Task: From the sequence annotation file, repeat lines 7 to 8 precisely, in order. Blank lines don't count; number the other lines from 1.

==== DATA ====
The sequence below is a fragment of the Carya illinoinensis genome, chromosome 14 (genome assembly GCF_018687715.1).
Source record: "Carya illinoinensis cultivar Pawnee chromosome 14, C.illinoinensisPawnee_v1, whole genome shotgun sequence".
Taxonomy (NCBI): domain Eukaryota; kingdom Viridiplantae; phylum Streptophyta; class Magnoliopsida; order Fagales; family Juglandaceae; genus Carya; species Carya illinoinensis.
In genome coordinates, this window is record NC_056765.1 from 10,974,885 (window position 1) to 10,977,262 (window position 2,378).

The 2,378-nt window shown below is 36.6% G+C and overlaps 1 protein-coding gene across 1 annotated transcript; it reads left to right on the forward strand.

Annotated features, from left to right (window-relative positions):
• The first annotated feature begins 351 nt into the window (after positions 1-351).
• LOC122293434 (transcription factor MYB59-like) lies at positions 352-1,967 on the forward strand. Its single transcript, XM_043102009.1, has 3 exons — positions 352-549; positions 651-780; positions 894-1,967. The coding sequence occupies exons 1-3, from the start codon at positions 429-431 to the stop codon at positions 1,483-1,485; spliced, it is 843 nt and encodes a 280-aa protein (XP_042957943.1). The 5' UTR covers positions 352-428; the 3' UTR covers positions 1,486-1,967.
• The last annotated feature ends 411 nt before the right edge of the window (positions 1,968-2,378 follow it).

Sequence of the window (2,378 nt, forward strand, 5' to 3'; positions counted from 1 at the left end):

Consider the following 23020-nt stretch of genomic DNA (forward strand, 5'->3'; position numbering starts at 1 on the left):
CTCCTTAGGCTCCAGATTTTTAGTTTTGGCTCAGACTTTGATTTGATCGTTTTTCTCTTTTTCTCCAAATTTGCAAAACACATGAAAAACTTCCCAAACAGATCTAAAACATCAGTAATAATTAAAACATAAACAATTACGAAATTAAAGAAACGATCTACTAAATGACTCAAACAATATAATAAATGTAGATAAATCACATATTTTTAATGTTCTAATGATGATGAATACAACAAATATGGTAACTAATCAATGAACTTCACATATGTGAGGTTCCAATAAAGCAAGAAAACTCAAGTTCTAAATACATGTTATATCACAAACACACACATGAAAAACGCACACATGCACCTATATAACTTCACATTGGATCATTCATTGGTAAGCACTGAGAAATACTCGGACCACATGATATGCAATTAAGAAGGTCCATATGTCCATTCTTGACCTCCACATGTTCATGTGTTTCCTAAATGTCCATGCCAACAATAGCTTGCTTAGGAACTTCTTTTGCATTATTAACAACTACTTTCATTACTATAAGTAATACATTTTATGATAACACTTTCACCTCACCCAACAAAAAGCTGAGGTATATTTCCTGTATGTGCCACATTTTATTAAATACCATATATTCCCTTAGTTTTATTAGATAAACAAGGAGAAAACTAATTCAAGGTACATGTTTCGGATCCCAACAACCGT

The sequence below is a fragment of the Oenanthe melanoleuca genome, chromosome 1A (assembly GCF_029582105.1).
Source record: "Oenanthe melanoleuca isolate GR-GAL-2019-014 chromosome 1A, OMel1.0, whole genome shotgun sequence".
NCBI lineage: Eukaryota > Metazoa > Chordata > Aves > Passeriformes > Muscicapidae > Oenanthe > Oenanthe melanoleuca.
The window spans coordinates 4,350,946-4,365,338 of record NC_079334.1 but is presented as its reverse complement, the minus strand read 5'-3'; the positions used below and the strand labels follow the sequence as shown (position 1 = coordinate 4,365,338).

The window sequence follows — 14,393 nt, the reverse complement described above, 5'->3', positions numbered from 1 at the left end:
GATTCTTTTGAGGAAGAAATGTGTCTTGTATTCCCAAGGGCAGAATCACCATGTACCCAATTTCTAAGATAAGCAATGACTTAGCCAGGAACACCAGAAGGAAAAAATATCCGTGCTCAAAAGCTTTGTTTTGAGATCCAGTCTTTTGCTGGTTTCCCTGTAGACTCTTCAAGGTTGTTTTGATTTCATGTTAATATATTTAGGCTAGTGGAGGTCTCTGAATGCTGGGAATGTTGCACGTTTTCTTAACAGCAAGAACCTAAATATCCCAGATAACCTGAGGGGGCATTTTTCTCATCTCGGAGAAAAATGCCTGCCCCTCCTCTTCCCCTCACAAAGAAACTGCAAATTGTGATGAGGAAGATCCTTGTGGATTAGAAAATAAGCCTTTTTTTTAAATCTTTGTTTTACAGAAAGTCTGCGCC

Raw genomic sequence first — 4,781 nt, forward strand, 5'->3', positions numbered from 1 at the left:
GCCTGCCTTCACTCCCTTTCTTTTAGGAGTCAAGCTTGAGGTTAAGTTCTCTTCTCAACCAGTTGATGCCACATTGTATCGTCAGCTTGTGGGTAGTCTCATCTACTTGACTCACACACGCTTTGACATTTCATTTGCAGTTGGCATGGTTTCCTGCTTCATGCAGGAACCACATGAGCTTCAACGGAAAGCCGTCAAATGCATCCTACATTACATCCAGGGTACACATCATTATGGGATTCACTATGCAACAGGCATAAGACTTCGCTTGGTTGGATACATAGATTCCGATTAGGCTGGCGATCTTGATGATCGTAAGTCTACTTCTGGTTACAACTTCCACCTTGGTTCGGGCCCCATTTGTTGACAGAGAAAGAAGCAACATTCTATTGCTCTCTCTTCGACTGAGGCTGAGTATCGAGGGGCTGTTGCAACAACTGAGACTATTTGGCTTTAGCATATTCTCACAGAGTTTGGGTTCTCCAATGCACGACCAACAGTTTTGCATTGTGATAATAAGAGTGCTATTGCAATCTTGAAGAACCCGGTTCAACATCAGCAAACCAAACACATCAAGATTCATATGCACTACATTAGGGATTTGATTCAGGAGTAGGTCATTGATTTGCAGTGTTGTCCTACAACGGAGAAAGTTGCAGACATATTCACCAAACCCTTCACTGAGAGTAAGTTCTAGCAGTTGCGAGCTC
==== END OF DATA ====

• The first annotated feature begins 351 nt into the window (after positions 1-351).
• LOC122293434 (transcription factor MYB59-like) lies at positions 352-1,967 on the forward strand. Its single transcript, XM_043102009.1, has 3 exons — positions 352-549; positions 651-780; positions 894-1,967. The coding sequence occupies exons 1-3, from the start codon at positions 429-431 to the stop codon at positions 1,483-1,485; spliced, it is 843 nt and encodes a 280-aa protein (XP_042957943.1). The 5' UTR covers positions 352-428; the 3' UTR covers positions 1,486-1,967.